OPINION: Safer products mean that the tobacco industry could become less of a public health enemy

From September 21st to 24th, 2020 the GTNF (Global Tobacco and Nicotine Forum) virtual meeting was held under the theme: Sustainable Change through Innovation and Regulation.

Considered as the world’s leading annual forum discussing the future of the tobacco and nicotine industries, this year’s discussions focused on how the industry could achieve sustainable change through innovation and regulation by responding to the growing demand from consumers for new improved products.

On September 22nd, a panel discussion was held by the GTNF on the topic “Modified-Risk Tobacco Products (MRTP) – as tobacco products that undergo an FDA scientific and technical assessment process may, if successful, be alluded to as –  and communicating relative risk”.

MRTP products are considered by the  Food and Drugs Administration of the United States (FDA) when they “demonstrate that the product will or is expected to benefit the health of the population as a whole” (FDA official page)

One of the leading tobacco companies in the world,  Philip Morris International,  was invited to participate on this panel discussion as they recently, in July,  received an authorization from the FDA that they have waited for years: risk-modification orders that state that their product – IQOS – presented by the manufacturer as a better alternative to cigarette exposes smokers who switch to reduced toxicants.

The FDA in its decision actually refers to IQOS as a system that“ heats tobacco but does not burn it. This significantly reduces the production of harmful and potentially harmful chemicals. Scientific studies have shown that switching completely from conventional cigarettes to the IQOS system significantly reduces your body’s exposure to harmful or potentially harmful chemicals.”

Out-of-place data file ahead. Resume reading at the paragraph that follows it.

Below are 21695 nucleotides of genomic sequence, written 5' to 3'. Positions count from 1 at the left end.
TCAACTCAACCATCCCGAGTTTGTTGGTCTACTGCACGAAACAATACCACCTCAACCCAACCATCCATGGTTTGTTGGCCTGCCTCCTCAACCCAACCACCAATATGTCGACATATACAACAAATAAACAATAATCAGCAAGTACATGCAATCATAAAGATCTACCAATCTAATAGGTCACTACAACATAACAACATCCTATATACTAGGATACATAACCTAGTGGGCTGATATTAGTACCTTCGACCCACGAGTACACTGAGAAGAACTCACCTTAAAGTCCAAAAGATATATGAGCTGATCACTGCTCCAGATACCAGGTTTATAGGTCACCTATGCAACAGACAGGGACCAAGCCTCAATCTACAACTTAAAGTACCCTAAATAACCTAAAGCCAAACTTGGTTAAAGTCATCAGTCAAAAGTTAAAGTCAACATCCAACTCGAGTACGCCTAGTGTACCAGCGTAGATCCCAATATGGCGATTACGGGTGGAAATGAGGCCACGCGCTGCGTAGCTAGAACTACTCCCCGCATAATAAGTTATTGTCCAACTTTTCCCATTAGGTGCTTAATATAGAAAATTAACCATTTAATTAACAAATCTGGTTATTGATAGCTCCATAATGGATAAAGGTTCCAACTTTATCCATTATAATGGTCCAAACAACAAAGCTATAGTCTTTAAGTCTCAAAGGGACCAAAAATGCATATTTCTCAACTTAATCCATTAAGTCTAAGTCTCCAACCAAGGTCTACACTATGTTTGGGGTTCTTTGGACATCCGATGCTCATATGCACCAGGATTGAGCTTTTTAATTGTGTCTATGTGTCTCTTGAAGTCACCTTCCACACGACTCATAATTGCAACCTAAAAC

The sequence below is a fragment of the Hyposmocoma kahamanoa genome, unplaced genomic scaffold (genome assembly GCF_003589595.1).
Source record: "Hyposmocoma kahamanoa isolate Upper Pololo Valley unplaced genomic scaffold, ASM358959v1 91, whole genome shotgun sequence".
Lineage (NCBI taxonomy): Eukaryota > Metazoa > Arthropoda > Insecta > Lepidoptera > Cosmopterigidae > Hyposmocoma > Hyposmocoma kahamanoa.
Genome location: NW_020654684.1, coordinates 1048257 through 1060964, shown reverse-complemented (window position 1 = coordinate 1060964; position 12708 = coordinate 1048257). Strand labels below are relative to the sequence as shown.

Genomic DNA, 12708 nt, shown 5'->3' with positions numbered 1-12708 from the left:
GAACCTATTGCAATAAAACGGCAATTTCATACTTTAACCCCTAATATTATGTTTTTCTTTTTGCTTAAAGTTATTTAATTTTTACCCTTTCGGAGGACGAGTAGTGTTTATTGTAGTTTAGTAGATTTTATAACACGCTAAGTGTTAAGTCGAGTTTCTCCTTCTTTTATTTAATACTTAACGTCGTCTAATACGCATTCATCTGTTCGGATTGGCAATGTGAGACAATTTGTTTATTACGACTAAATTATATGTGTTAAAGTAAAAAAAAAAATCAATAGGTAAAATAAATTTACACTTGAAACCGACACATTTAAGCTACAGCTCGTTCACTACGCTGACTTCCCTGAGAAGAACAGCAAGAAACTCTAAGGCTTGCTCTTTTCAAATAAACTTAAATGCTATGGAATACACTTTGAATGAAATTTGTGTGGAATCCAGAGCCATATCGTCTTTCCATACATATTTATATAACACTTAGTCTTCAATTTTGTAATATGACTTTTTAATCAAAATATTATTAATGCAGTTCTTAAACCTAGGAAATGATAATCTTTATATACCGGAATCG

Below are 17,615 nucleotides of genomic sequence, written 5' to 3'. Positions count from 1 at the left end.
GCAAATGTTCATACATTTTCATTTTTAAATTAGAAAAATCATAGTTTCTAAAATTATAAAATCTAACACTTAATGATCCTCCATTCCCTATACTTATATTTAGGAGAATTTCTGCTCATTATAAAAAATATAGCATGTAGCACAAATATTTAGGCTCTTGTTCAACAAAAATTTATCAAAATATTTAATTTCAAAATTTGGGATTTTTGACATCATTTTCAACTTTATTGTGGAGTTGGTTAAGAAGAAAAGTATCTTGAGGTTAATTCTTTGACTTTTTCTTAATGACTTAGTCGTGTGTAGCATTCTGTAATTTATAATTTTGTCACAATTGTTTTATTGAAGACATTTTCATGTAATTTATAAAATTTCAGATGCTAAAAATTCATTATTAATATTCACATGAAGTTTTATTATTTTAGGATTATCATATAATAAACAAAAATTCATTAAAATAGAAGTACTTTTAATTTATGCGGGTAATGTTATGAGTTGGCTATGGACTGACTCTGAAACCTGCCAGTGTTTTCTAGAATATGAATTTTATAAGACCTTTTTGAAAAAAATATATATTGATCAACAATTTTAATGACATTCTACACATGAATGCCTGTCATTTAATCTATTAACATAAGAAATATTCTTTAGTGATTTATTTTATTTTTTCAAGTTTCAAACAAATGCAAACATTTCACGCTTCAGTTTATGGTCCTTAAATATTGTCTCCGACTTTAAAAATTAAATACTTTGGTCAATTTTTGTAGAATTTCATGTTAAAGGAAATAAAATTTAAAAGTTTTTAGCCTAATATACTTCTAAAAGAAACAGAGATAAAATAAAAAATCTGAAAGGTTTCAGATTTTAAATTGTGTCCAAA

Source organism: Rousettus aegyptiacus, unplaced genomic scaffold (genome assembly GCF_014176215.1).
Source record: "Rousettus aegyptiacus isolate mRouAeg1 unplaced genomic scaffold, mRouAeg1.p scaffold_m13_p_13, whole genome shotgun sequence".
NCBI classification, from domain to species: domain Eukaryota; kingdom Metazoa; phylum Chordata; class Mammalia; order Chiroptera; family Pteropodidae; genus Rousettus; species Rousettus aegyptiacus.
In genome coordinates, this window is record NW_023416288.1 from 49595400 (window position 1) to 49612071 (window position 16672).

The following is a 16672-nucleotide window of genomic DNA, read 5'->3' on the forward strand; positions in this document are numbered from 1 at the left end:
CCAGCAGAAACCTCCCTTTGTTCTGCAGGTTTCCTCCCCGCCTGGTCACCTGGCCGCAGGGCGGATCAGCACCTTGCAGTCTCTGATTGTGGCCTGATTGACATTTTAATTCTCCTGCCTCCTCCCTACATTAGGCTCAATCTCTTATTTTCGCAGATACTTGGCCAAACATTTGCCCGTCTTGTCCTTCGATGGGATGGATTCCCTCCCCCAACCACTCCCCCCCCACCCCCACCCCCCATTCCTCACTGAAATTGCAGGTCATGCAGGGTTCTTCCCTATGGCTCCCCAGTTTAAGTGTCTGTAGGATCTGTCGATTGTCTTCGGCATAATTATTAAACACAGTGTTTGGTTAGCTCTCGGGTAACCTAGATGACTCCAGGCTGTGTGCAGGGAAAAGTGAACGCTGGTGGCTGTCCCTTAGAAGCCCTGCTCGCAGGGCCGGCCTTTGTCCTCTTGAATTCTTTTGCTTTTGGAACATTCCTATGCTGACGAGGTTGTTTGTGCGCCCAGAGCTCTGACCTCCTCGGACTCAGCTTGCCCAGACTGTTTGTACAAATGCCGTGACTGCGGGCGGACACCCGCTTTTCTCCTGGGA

During this debate, Moira Gilchrist, Vice-president of strategic and scientific communications at Philip Morris International, shared her view after this rare authorization, stating that the consumer is the real winner:

Now not only do cigarette smokers have access to better alternatives, but they also have information that we believe can help guide their choices. For us as a company, it’s a historic milestone and it is validation that the path that we’ve set out upon for many years, is viable. We believe that not only does IQOS have the potential to help public health in the U.S. but around the world. I also think this FDA decision is an important milestone for our industry- everybody involved in advocacy, decision making and science. Now we have a really clear example of evidence based decision making that shows that products like IQOS and snus are fundamentally different from cigarettes. This is information that needs to get to consumers.”

Moira Gilchrist mentioned Snus, which is another smoke-free alternative to traditional tobacco. Snus has obtained a risk-modification order as well, just before IQOS, and thus, was able to be marketed with these specific claims: “Using General Snus instead of cigarettes puts you at a lower risk of mouth cancer, heart disease, lung cancer, stroke, emphysema and chronic bronchitis.”